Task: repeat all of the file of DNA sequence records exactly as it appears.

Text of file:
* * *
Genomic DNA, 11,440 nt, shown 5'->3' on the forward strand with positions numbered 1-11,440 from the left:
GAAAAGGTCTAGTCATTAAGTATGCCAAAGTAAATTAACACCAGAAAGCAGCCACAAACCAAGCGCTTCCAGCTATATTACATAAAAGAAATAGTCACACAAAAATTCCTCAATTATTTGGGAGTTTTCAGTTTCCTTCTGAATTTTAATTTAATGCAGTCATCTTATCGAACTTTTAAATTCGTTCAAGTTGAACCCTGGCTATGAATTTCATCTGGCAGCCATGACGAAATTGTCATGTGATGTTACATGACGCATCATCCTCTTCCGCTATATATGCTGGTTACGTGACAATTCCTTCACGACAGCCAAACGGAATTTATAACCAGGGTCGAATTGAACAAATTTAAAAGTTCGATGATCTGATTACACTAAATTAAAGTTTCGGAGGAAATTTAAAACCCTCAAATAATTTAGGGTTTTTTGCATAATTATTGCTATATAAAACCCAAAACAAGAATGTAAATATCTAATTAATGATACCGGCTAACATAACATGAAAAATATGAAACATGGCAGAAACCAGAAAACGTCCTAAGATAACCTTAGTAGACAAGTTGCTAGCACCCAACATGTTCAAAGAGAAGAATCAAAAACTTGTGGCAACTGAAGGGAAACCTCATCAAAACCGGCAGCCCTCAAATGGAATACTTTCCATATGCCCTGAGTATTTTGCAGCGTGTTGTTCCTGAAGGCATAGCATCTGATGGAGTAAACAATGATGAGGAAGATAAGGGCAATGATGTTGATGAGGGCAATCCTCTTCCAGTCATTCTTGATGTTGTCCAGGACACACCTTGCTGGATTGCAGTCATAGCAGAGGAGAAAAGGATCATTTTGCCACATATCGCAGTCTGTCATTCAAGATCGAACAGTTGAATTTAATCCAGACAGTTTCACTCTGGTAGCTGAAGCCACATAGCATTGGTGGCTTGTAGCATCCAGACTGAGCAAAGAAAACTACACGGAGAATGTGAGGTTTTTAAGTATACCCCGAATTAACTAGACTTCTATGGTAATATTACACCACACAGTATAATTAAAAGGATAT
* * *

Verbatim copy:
Genomic DNA, 11,440 nt, shown 5'->3' on the forward strand with positions numbered 1-11,440 from the left:
GAAAAGGTCTAGTCATTAAGTATGCCAAAGTAAATTAACACCAGAAAGCAGCCACAAACCAAGCGCTTCCAGCTATATTACATAAAAGAAATAGTCACACAAAAATTCCTCAATTATTTGGGAGTTTTCAGTTTCCTTCTGAATTTTAATTTAATGCAGTCATCTTATCGAACTTTTAAATTCGTTCAAGTTGAACCCTGGCTATGAATTTCATCTGGCAGCCATGACGAAATTGTCATGTGATGTTACATGACGCATCATCCTCTTCCGCTATATATGCTGGTTACGTGACAATTCCTTCACGACAGCCAAACGGAATTTATAACCAGGGTCGAATTGAACAAATTTAAAAGTTCGATGATCTGATTACACTAAATTAAAGTTTCGGAGGAAATTTAAAACCCTCAAATAATTTAGGGTTTTTTGCATAATTATTGCTATATAAAACCCAAAACAAGAATGTAAATATCTAATTAATGATACCGGCTAACATAACATGAAAAATATGAAACATGGCAGAAACCAGAAAACGTCCTAAGATAACCTTAGTAGACAAGTTGCTAGCACCCAACATGTTCAAAGAGAAGAATCAAAAACTTGTGGCAACTGAAGGGAAACCTCATCAAAACCGGCAGCCCTCAAATGGAATACTTTCCATATGCCCTGAGTATTTTGCAGCGTGTTGTTCCTGAAGGCATAGCATCTGATGGAGTAAACAATGATGAGGAAGATAAGGGCAATGATGTTGATGAGGGCAATCCTCTTCCAGTCATTCTTGATGTTGTCCAGGACACACCTTGCTGGATTGCAGTCATAGCAGAGGAGAAAAGGATCATTTTGCCACATATCGCAGTCTGTCATTCAAGATCGAACAGTTGAATTTAATCCAGACAGTTTCACTCTGGTAGCTGAAGCCACATAGCATTGGTGGCTTGTAGCATCCAGACTGAGCAAAGAAAACTACACGGAGAATGTGAGGTTTTTAAGTATACCCCGAATTAACTAGACTTCTATGGTAATATTACACCACACAGTATAATTAAAAGGATAT